Thursday, 12 July 2018

These Vocalisations I Make On First Sampling A Beverage*

- Mm, yeah, yeah, not bad

- No, I like a bit of a head on it

- ...I'm getting loose boxes...spent matches...guacamole...

- You could use it for cooking

- Woah! That's got a nose on it!

- Ah, death and Château D'Yquem. Yes, I know it is Château D'Yquem

- Of course, when we leave the EU this'll cost a fortune

- Is it meant to be this colour?

- ....Mmm...mmm...nnn...

- Woof!

- Shit, sorry, I'll get a cloth

- Oh yeah, yeah, oh God, yeah, that's the one

- Of course, this was Winston Churchill's/Adlai Stevenson's/Sonny Bono's favourite drink

- Oh, for fuck's sake

- This is the last one, then I'm out of here

- Can I see the label again?

- So like I said, at one point the whole of Bob Dylan's backing band was in the CIA

- Wowsers!

- Did you make this yourself?

- I'm going to say a Sainsbury's Rioja. A 2009 Pauillac? Well, you had me there

- How do you spell terroir, exactly?

- ...Eewww...

- The last time I had this was in 1982/Cousin Clive's funeral/the London Olympics

- I dunno, I think I prefer it at room temperature

- Is it meant to be slightly pétillant?

- Seriously, this is it, or I'm going to miss my train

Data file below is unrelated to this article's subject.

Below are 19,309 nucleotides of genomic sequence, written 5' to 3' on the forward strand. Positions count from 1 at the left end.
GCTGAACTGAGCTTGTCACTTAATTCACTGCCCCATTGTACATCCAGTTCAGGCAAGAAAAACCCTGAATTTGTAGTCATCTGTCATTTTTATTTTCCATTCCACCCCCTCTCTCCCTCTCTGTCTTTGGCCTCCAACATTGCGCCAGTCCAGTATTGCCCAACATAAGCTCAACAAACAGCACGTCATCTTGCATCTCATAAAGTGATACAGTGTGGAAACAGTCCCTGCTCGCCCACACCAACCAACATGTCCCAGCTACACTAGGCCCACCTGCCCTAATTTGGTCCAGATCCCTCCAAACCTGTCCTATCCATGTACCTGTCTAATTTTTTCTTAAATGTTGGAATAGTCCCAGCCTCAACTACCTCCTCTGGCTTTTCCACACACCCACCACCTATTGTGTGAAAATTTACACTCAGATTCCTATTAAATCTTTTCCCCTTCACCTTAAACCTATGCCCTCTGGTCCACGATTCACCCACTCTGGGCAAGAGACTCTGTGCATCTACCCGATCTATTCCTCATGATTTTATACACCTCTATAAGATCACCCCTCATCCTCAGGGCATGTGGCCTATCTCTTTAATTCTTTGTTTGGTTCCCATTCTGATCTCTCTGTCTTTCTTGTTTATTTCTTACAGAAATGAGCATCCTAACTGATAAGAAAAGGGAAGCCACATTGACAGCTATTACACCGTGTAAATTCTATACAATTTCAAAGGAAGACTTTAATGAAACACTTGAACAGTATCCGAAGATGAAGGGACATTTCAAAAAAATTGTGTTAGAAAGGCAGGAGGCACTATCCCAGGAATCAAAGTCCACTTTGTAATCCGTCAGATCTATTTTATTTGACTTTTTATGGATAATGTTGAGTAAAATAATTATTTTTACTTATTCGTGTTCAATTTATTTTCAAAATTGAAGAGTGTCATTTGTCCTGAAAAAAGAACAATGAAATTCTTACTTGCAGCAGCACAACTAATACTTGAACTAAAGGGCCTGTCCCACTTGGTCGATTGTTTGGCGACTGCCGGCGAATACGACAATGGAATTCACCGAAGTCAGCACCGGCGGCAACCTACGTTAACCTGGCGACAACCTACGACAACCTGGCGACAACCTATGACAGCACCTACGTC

- I dunno, I think I prefer it a bit colder

- And it's been in your family for four generations?

- No, don't worry, I'll get it out with a spoon

- I did have this once in Italy, but it didn't taste like this

- Ah, that's it right there

- Minerality, my arse

- Well if Jancis Robinson likes it, that's good enough for me

-'s pee...

- God, I hate Argentian Malbec. Actually, this is quite nice

- This is a very small glass

- Bang on!

- I think this bus may have already left the depot

- 14.5%? Why didn't you tell me?

- I went to the place where they make this, once. It's absolutely tiny. Or is it quite large? No, wait a minute, it's really huge

- I'm glad to see you've moved on to a screw top

- I dunno, what do you think?

- I can see why they drink so much of it

- Aaarrrp...

- Yeah, Spain. Bit of a mystery

- Lovely colour

- ...Stone know, that thing that comes in a kind of round leathern receptacle...

- Who was that bloke who used to advertise this on the telly?

- Hang on, I've only just started

- I'm only going to drink beer and spirits after this

- Ah, the old Red Infuriator

- Shit, this shirt was clean this morning

- Good stuff. The next one's definitely on me

- I met this guy who told me you could make it out of lettuce leaves and sodium bicarbonate

- There's only one thing you can say about this